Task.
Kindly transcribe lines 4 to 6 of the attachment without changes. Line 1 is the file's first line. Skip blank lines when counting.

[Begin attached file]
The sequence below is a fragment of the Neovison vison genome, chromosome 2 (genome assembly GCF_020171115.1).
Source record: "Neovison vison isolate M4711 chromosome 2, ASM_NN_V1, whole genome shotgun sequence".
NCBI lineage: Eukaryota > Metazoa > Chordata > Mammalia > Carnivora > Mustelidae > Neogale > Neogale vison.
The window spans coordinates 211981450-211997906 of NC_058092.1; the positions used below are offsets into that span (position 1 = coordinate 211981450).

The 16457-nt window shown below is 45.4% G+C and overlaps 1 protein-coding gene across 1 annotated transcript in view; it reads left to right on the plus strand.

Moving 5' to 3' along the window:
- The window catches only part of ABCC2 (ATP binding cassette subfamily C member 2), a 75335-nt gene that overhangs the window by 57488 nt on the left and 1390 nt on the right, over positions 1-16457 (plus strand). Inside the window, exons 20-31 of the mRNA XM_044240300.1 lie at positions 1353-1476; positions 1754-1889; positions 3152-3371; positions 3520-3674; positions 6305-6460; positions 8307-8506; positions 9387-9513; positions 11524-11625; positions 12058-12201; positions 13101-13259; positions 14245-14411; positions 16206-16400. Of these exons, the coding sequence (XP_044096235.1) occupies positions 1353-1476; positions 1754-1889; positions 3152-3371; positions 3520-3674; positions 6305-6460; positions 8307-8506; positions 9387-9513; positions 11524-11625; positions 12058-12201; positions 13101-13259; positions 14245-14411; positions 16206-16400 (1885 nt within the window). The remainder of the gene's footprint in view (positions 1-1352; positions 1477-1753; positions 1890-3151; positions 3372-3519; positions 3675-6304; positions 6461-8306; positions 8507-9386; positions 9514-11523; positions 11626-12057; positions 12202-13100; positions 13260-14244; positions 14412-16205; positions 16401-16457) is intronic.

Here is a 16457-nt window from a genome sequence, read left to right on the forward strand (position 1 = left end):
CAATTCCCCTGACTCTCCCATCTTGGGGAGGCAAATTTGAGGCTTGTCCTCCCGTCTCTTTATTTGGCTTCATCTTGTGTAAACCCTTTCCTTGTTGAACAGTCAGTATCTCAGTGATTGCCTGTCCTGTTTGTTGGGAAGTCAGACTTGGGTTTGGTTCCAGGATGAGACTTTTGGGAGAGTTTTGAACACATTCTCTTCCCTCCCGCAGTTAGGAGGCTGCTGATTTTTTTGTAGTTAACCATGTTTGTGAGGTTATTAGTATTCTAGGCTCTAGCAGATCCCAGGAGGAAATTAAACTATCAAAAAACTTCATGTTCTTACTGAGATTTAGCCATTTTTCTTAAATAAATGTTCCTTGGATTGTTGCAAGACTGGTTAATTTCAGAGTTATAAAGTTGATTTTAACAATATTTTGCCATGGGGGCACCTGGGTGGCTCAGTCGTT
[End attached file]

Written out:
The window spans coordinates 211981450-211997906 of NC_058092.1; the positions used below are offsets into that span (position 1 = coordinate 211981450).

The 16457-nt window shown below is 45.4% G+C and overlaps 1 protein-coding gene across 1 annotated transcript in view; it reads left to right on the plus strand.

Moving 5' to 3' along the window: